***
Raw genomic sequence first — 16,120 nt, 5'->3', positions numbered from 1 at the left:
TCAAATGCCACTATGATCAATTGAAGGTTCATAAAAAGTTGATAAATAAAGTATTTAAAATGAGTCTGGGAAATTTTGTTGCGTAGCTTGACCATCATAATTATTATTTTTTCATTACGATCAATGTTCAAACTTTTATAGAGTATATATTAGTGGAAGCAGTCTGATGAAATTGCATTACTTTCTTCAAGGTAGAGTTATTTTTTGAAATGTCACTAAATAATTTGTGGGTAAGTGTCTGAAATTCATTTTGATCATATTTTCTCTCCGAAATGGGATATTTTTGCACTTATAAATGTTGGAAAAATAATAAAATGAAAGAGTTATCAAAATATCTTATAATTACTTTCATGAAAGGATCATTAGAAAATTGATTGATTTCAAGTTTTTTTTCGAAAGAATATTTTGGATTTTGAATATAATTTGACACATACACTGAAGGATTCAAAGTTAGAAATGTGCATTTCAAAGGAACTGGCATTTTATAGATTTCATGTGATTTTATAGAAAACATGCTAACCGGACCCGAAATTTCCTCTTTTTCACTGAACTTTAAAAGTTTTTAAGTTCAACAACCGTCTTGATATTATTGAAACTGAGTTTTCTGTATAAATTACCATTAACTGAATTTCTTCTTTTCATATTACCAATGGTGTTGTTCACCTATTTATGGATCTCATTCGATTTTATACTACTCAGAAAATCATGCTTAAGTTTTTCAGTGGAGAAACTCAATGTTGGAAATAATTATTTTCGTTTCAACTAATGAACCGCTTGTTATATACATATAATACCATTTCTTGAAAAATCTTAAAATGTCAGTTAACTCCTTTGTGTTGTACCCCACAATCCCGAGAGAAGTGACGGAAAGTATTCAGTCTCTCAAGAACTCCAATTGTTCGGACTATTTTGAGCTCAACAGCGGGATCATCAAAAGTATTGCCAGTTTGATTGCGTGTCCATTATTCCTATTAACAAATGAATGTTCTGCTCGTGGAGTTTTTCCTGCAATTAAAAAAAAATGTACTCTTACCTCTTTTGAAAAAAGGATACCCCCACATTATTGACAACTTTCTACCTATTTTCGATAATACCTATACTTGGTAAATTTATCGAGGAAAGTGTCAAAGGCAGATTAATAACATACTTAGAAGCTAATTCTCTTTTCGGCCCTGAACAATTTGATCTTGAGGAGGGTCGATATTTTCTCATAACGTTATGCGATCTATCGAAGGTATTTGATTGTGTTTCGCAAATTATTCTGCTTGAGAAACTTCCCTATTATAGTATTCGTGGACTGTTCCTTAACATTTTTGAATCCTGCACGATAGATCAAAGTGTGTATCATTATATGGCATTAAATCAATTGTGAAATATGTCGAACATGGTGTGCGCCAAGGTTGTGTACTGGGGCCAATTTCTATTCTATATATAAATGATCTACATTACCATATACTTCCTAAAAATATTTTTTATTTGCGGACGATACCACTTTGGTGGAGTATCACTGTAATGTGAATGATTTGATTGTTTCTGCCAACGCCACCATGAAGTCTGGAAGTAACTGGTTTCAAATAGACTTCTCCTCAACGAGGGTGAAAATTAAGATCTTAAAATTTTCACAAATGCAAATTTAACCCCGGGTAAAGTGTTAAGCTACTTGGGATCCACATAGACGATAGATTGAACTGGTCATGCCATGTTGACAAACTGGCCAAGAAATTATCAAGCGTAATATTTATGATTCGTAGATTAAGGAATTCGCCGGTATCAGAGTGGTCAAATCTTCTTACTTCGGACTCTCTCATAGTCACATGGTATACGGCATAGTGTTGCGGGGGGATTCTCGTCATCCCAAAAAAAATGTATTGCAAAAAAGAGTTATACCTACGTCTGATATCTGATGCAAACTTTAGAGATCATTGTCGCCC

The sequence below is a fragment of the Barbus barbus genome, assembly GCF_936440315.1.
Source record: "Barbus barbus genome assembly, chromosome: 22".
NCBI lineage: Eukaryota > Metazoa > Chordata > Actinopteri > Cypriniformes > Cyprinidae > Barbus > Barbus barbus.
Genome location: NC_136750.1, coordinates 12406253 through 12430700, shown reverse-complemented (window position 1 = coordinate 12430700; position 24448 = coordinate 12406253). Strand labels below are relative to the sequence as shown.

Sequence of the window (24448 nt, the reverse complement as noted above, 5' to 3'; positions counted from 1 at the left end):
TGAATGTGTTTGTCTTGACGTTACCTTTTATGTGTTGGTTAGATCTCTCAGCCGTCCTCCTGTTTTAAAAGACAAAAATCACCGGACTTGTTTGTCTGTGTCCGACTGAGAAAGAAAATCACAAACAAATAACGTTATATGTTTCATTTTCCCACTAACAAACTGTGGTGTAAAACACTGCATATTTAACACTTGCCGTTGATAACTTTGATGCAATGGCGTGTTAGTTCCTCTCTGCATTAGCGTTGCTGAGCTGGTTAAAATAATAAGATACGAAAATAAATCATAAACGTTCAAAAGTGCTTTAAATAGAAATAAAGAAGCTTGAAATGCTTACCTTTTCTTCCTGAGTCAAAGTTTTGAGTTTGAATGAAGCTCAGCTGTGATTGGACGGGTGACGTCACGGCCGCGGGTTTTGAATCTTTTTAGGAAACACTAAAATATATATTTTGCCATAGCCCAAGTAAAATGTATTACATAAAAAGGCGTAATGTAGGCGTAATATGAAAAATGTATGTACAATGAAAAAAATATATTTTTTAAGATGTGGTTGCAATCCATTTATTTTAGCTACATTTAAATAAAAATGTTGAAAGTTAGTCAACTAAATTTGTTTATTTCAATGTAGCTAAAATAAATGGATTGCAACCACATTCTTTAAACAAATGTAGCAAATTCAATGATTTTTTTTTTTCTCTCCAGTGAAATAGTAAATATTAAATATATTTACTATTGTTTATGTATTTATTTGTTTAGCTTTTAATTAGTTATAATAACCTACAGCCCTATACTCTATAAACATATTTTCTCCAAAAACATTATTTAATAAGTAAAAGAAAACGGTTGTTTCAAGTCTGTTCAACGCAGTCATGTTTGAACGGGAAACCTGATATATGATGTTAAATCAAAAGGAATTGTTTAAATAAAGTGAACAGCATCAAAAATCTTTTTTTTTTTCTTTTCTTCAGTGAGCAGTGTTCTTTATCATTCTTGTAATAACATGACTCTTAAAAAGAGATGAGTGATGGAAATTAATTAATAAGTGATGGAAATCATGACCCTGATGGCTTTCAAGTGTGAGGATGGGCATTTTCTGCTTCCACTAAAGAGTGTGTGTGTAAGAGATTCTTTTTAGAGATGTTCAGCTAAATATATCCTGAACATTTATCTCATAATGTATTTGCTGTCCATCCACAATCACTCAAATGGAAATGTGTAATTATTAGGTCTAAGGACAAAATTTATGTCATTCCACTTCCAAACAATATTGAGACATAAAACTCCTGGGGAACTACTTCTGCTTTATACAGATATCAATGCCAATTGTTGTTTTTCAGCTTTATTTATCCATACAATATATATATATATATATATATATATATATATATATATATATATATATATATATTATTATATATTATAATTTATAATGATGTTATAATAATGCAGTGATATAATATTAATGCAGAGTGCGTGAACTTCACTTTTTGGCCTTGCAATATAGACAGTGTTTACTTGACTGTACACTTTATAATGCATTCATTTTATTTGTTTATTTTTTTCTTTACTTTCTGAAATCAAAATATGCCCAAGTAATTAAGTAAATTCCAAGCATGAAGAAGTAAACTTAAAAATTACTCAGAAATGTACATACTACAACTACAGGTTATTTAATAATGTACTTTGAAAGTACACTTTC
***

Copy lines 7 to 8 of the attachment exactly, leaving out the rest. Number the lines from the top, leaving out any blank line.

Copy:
Sequence of the window (24448 nt, the reverse complement as noted above, 5' to 3'; positions counted from 1 at the left end):
TGAATGTGTTTGTCTTGACGTTACCTTTTATGTGTTGGTTAGATCTCTCAGCCGTCCTCCTGTTTTAAAAGACAAAAATCACCGGACTTGTTTGTCTGTGTCCGACTGAGAAAGAAAATCACAAACAAATAACGTTATATGTTTCATTTTCCCACTAACAAACTGTGGTGTAAAACACTGCATATTTAACACTTGCCGTTGATAACTTTGATGCAATGGCGTGTTAGTTCCTCTCTGCATTAGCGTTGCTGAGCTGGTTAAAATAATAAGATACGAAAATAAATCATAAACGTTCAAAAGTGCTTTAAATAGAAATAAAGAAGCTTGAAATGCTTACCTTTTCTTCCTGAGTCAAAGTTTTGAGTTTGAATGAAGCTCAGCTGTGATTGGACGGGTGACGTCACGGCCGCGGGTTTTGAATCTTTTTAGGAAACACTAAAATATATATTTTGCCATAGCCCAAGTAAAATGTATTACATAAAAAGGCGTAATGTAGGCGTAATATGAAAAATGTATGTACAATGAAAAAAATATATTTTTTAAGATGTGGTTGCAATCCATTTATTTTAGCTACATTTAAATAAAAATGTTGAAAGTTAGTCAACTAAATTTGTTTATTTCAATGTAGCTAAAATAAATGGATTGCAACCACATTCTTTAAACAAATGTAGCAAATTCAATGATTTTTTTTTTTCTCTCCAGTGAAATAGTAAATATTAAATATATTTACTATTGTTTATGTATTTATTTGTTTAGCTTTTAATTAGTTATAATAACCTACAGCCCTATACTCTATAAACATATTTTCTCCAAAAACATTATTTAATAAGTAAAAGAAAACGGTTGTTTCAAGTCTGTTCAACGCAGTCATGTTTGAACGGGAAACCTGATATATGATGTTAAATCAAAAGGAATTGTTTAAATAAAGTGAACAGCATCAAAAATCTTTTTTTTTTTCTTTTCTTCAGTGAGCAGTGTTCTTTATCATTCTTGTAATAACATGACTCTTAAAAAGAGATGAGTGATGGAAATTAATTAATAAGTGATGGAAATCATGACCCTGATGGCTTTCAAGTGTGAGGATGGGCATTTTCTGCTTCCACTAAAGAGTGTGTGTGTAAGAGATTCTTTTTAGAGATGTTCAGCTAAATATATCCTGAACATTTATCTCATAATGTATTTGCTGTCCATCCACAATCACTCAAATGGAAATGTGTAATTATTAGGTCTAAGGACAAAATTTATGTCATTCCACTTCCAAACAATATTGAGACATAAAACTCCTGGGGAACTACTTCTGCTTTATACAGATATCAATGCCAATTGTTGTTTTTCAGCTTTATTTATCCATACAATATATATATATATATATATATATATATATATATATATATATATATATATATATTATTATATATTATAATTTATAATGATGTTATAATAATGCAGTGATATAATATTAATGCAGAGTGCGTGAACTTCACTTTTTGGCCTTGCAATATAGACAGTGTTTACTTGACTGTACACTTTATAATGCATTCATTTTATTTGTTTATTTTTTTCTTTACTTTCTGAAATCAAAATATGCCCAAGTAATTAAGTAAATTCCAAGCATGAAGAAGTAAACTTAAAAATTACTCAGAAATGTACATACTACAACTACAGGTTATTTAATAATGTACTTTGAAAGTACACTTTC